Two Unusual Photos of Unexploded Ordnance from the Vietnam War.
Above Photo: A US soldier finds a large, unexploded aeroplane bomb in the jungle during the Vietnam War.
I was interested recently to come across two unusual photographs of unexploded bombs (UXO) in the jungle during the Vietnam War. I’m more used to seeing them in the modern day, on many research trips into the jungles of Laos, Vietnam and Cambodia in connection with my novel BACK, where UXO is especially relevant to the modern-day backpacker plot.
The above photo shows a soldier who’s posing next to a very large (2,000lb?) bomb which has failed to go off after embedding nose first into the ground.
The second photo is another wartime photo, but this time of Viet Cong soldiers retrieving an unexploded US bomb in the jungle and taking it back to camp, slung under bamboo poles and secured with ropes made out of jungle vines.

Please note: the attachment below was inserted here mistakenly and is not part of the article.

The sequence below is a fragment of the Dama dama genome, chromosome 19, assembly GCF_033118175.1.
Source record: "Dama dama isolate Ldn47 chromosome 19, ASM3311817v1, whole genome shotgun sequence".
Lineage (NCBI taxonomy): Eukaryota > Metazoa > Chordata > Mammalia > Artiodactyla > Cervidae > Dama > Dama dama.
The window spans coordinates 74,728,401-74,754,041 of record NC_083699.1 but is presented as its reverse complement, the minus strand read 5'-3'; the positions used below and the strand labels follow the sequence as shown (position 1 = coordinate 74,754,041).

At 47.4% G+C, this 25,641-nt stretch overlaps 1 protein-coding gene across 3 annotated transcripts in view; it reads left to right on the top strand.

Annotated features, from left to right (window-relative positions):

The VC usually emptied out the gunpowder to make booby traps and mines. Then they’d booby trap jungle trails and rice paddies, hoping unsuspecting American soldiers would be killed or maimed by them, which of course happened all too frequently.
For the Viet Cong, the estimated 30% of American bombs dropped on the jungle during the Vietnam War that failed to explode, was a massive munitions boost for their war effort.
Our new film, M.I.A. A Greater Evil. Set in the jungles of Laos and Vietnam, the film deals with the possible fate of US servicemen left behind after the US pulled out of the Vietnam War.
See the trailer for our new film, M.I.A. A Greater Evil.
For POWs left behind in Laos, see:
© Peter Alan Lloyd
BACK Parts 1 and 2
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